– The decimal values of the first octet can range from 192 to 223
    – The first three octets represent the entire network portion of the address
    – The value of the first two binary place in the first octet must be 11

    Class B IP addresses will have the following characteristics:
    – The decimal values of the first octet can range from 128 to 191
    – The first two octets represent the entire network portion of the address
    – The value of the first two binary place in the first octet must be 10

    Class A IP addresses will have the following characteristics:
    – The decimal values of the first octet can range from 1 to 126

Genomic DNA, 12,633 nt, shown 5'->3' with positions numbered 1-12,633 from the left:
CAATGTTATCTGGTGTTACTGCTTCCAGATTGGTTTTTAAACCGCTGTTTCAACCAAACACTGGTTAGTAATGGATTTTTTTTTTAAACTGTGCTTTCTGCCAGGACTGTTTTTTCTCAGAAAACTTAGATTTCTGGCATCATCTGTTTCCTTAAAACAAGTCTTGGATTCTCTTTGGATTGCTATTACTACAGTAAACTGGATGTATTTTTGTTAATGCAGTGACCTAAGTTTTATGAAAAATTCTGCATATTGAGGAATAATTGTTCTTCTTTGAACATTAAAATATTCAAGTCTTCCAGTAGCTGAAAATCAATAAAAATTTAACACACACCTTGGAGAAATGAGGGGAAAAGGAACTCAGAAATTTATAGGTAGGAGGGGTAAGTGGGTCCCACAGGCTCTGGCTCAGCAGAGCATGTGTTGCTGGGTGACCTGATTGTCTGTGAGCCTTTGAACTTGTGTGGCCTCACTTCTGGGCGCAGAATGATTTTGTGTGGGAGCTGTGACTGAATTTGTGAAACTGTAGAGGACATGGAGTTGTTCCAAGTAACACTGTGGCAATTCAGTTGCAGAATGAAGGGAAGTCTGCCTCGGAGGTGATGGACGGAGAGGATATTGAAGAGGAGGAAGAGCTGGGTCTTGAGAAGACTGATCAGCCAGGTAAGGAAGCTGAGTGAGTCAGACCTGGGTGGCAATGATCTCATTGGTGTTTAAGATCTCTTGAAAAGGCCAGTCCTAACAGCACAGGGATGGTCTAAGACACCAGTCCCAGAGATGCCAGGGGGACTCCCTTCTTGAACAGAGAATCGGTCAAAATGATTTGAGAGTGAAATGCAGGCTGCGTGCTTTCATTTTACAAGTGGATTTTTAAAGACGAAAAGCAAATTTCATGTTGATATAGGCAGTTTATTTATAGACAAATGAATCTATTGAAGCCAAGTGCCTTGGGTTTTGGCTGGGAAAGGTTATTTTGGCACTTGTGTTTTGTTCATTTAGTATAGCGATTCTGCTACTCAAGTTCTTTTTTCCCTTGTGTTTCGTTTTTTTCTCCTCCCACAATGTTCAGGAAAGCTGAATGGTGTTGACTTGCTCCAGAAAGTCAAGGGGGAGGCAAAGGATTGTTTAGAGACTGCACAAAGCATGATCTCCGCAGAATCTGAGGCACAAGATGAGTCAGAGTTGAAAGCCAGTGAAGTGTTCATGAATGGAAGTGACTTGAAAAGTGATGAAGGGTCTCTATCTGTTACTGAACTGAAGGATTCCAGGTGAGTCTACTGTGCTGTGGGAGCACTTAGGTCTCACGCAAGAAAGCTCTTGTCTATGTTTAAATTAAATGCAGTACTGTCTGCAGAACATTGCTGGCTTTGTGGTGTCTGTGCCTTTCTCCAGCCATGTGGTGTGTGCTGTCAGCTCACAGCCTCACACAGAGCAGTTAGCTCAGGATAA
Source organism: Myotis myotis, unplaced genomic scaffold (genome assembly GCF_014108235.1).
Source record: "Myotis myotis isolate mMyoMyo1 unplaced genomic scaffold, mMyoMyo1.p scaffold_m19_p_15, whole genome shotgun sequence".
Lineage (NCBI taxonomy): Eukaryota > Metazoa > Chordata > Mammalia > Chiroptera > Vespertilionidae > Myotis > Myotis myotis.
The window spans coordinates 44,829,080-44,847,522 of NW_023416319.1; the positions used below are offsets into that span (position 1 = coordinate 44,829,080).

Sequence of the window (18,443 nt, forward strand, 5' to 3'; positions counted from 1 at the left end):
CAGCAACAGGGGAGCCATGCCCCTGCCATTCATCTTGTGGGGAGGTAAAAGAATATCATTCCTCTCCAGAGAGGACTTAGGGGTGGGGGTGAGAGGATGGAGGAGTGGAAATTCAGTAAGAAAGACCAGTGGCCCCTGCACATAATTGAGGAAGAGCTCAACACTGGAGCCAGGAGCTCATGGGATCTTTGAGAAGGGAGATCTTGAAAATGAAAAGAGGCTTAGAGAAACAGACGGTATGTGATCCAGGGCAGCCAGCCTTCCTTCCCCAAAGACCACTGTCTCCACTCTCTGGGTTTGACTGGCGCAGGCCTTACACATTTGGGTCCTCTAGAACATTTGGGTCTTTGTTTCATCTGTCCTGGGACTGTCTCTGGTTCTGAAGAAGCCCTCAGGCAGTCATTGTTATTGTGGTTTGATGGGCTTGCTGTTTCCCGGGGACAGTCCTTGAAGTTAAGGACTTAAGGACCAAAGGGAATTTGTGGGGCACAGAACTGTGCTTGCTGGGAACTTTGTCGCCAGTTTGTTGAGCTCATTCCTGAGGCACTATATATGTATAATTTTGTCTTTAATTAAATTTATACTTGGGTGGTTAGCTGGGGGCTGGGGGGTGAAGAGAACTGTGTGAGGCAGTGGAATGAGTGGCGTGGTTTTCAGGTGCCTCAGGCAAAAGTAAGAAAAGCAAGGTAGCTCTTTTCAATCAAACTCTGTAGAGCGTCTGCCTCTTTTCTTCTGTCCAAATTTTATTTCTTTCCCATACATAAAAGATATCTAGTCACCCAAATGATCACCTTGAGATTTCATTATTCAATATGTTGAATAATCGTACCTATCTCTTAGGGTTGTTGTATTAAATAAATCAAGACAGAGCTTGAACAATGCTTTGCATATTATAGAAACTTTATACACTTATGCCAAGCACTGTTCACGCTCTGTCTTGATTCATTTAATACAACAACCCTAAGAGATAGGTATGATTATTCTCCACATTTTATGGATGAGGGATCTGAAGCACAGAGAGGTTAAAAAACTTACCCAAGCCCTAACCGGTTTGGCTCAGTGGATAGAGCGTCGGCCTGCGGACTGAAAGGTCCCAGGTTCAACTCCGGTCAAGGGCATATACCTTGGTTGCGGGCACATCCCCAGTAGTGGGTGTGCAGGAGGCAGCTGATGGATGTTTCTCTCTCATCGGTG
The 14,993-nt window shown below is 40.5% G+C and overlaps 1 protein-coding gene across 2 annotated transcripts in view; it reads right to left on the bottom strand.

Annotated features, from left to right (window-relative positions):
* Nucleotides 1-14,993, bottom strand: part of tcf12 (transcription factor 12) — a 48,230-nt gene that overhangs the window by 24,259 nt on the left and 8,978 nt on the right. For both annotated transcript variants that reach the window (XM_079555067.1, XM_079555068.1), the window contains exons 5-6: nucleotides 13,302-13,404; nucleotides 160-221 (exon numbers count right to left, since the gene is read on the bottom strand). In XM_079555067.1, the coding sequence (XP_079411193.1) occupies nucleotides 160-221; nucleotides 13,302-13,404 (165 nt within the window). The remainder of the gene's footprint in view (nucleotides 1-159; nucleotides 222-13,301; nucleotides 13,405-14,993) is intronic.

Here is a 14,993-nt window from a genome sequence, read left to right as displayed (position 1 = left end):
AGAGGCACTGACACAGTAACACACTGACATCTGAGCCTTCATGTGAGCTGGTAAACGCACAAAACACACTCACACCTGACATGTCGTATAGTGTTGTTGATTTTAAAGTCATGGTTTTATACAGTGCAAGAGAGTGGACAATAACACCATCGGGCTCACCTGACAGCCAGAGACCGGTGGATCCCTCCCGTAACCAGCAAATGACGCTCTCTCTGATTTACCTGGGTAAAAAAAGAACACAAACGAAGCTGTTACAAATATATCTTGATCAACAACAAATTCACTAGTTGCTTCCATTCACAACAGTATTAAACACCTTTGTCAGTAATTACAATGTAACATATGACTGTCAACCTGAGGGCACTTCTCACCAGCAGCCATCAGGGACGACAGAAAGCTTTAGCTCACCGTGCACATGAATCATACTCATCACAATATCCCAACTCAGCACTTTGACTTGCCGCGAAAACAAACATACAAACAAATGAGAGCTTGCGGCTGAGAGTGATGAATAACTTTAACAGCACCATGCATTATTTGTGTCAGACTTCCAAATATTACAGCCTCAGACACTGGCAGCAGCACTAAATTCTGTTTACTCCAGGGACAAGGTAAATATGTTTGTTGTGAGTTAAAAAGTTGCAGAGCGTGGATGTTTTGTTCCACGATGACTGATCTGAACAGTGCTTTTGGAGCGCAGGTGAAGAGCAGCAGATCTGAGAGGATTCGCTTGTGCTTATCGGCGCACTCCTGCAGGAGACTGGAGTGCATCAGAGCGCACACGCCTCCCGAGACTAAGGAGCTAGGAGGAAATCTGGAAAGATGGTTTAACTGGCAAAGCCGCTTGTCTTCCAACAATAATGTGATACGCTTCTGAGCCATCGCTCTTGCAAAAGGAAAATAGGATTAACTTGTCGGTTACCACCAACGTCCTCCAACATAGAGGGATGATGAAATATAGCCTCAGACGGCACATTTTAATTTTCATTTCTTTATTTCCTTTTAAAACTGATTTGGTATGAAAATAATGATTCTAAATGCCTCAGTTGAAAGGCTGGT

– The first octet represents the entire network portion of the address
    – The value of the first binary place in the first octet must be 0

    Objective:
    Network Fundamentals
    Sub-Objective:
    Compare and contrast IPv4 address types

  12. Which Cisco Internetwork Operating System (IOS) command would be used to define a static route for network 192.168.11.0 through default gateway 192.168.43.1?

    • router(config)# ip route 192.168.11.0 255.255.255.0 192.168.43.1
    • router# ip route 192.168.11.0 255.255.255.0 192.168.43.1
    • router(config)# ip classless 192.168.43.1
    • router(config)# ip default gateway 192.168.11.0 255.255.255.0 192.168.43.1
    • router# ip default gateway 192.168.43.1
    Explanation:
    The router(config)# ip route 192.168.11.0 255.255.255.0 192.168.43.1 command would be used to define a static route for network 192.168.11.0 through default gateway 192.168.43.1. Static routing is used to manually configure routes to remote networks. The syntax of the ip route command is as follows: